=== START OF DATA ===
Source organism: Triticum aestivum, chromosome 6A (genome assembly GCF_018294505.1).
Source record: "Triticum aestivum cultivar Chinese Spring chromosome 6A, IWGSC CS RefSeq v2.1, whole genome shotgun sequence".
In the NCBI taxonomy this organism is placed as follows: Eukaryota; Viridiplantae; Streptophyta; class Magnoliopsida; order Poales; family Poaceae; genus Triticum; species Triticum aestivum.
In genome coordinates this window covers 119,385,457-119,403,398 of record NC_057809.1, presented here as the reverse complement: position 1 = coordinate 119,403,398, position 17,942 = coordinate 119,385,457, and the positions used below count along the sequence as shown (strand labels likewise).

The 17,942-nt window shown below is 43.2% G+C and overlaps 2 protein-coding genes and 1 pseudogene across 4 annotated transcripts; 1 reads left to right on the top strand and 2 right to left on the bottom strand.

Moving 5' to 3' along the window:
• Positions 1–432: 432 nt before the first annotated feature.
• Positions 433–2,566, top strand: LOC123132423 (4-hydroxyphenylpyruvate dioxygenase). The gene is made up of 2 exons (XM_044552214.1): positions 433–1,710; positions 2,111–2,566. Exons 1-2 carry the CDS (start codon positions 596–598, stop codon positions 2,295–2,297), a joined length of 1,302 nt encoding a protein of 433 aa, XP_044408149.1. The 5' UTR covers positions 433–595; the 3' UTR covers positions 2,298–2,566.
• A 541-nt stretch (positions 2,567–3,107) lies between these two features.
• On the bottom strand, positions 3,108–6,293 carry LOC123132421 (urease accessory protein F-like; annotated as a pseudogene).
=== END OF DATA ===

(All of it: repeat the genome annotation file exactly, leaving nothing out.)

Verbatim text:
Source organism: Triticum aestivum, chromosome 6A (genome assembly GCF_018294505.1).
Source record: "Triticum aestivum cultivar Chinese Spring chromosome 6A, IWGSC CS RefSeq v2.1, whole genome shotgun sequence".
In the NCBI taxonomy this organism is placed as follows: Eukaryota; Viridiplantae; Streptophyta; class Magnoliopsida; order Poales; family Poaceae; genus Triticum; species Triticum aestivum.
In genome coordinates this window covers 119,385,457-119,403,398 of record NC_057809.1, presented here as the reverse complement: position 1 = coordinate 119,403,398, position 17,942 = coordinate 119,385,457, and the positions used below count along the sequence as shown (strand labels likewise).

The 17,942-nt window shown below is 43.2% G+C and overlaps 2 protein-coding genes and 1 pseudogene across 4 annotated transcripts; 1 reads left to right on the top strand and 2 right to left on the bottom strand.

Moving 5' to 3' along the window:
• Positions 1–432: 432 nt before the first annotated feature.
• Positions 433–2,566, top strand: LOC123132423 (4-hydroxyphenylpyruvate dioxygenase). The gene is made up of 2 exons (XM_044552214.1): positions 433–1,710; positions 2,111–2,566. Exons 1-2 carry the CDS (start codon positions 596–598, stop codon positions 2,295–2,297), a joined length of 1,302 nt encoding a protein of 433 aa, XP_044408149.1. The 5' UTR covers positions 433–595; the 3' UTR covers positions 2,298–2,566.
• A 541-nt stretch (positions 2,567–3,107) lies between these two features.
• On the bottom strand, positions 3,108–6,293 carry LOC123132421 (urease accessory protein F-like; annotated as a pseudogene).